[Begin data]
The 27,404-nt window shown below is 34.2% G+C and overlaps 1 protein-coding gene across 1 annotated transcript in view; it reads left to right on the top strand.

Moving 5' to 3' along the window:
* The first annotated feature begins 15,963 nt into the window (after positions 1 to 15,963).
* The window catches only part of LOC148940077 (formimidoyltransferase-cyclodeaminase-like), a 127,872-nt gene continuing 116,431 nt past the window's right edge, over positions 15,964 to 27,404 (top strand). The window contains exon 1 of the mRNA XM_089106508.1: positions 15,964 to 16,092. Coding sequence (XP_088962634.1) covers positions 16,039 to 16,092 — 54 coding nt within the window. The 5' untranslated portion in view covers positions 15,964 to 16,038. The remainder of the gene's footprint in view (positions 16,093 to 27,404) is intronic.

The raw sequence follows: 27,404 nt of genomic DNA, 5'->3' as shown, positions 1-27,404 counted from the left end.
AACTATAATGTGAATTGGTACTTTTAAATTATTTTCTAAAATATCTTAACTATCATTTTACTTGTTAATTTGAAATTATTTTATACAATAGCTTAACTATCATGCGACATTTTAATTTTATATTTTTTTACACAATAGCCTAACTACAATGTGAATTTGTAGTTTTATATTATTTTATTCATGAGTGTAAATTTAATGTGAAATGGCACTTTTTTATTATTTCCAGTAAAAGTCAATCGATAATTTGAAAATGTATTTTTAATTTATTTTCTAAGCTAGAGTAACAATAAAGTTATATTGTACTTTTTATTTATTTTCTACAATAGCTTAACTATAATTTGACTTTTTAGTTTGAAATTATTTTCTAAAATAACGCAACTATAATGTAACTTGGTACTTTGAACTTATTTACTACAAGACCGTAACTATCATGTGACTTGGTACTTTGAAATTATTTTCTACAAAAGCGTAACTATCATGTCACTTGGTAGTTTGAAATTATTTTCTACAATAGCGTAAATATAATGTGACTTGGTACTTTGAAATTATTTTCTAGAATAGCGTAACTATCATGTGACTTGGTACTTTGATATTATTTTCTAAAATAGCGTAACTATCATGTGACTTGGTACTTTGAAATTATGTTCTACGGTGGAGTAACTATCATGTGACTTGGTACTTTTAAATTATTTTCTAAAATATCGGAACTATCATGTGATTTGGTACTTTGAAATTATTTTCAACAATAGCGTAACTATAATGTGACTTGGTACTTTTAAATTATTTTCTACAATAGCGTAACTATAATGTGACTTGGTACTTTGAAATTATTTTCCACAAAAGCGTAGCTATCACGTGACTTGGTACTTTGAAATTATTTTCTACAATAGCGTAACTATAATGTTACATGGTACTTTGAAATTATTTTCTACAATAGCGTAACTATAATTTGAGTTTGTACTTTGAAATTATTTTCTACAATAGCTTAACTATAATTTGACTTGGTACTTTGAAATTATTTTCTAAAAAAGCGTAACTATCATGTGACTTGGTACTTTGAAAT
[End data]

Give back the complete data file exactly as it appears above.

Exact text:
The 27,404-nt window shown below is 34.2% G+C and overlaps 1 protein-coding gene across 1 annotated transcript in view; it reads left to right on the top strand.

Moving 5' to 3' along the window:
* The first annotated feature begins 15,963 nt into the window (after positions 1 to 15,963).
* The window catches only part of LOC148940077 (formimidoyltransferase-cyclodeaminase-like), a 127,872-nt gene continuing 116,431 nt past the window's right edge, over positions 15,964 to 27,404 (top strand). The window contains exon 1 of the mRNA XM_089106508.1: positions 15,964 to 16,092. Coding sequence (XP_088962634.1) covers positions 16,039 to 16,092 — 54 coding nt within the window. The 5' untranslated portion in view covers positions 15,964 to 16,038. The remainder of the gene's footprint in view (positions 16,093 to 27,404) is intronic.

The raw sequence follows: 27,404 nt of genomic DNA, 5'->3' as shown, positions 1-27,404 counted from the left end.
AACTATAATGTGAATTGGTACTTTTAAATTATTTTCTAAAATATCTTAACTATCATTTTACTTGTTAATTTGAAATTATTTTATACAATAGCTTAACTATCATGCGACATTTTAATTTTATATTTTTTTACACAATAGCCTAACTACAATGTGAATTTGTAGTTTTATATTATTTTATTCATGAGTGTAAATTTAATGTGAAATGGCACTTTTTTATTATTTCCAGTAAAAGTCAATCGATAATTTGAAAATGTATTTTTAATTTATTTTCTAAGCTAGAGTAACAATAAAGTTATATTGTACTTTTTATTTATTTTCTACAATAGCTTAACTATAATTTGACTTTTTAGTTTGAAATTATTTTCTAAAATAACGCAACTATAATGTAACTTGGTACTTTGAACTTATTTACTACAAGACCGTAACTATCATGTGACTTGGTACTTTGAAATTATTTTCTACAAAAGCGTAACTATCATGTCACTTGGTAGTTTGAAATTATTTTCTACAATAGCGTAAATATAATGTGACTTGGTACTTTGAAATTATTTTCTAGAATAGCGTAACTATCATGTGACTTGGTACTTTGATATTATTTTCTAAAATAGCGTAACTATCATGTGACTTGGTACTTTGAAATTATGTTCTACGGTGGAGTAACTATCATGTGACTTGGTACTTTTAAATTATTTTCTAAAATATCGGAACTATCATGTGATTTGGTACTTTGAAATTATTTTCAACAATAGCGTAACTATAATGTGACTTGGTACTTTTAAATTATTTTCTACAATAGCGTAACTATAATGTGACTTGGTACTTTGAAATTATTTTCCACAAAAGCGTAGCTATCACGTGACTTGGTACTTTGAAATTATTTTCTACAATAGCGTAACTATAATGTTACATGGTACTTTGAAATTATTTTCTACAATAGCGTAACTATAATTTGAGTTTGTACTTTGAAATTATTTTCTACAATAGCTTAACTATAATTTGACTTGGTACTTTGAAATTATTTTCTAAAAAAGCGTAACTATCATGTGACTTGGTACTTTGAAAT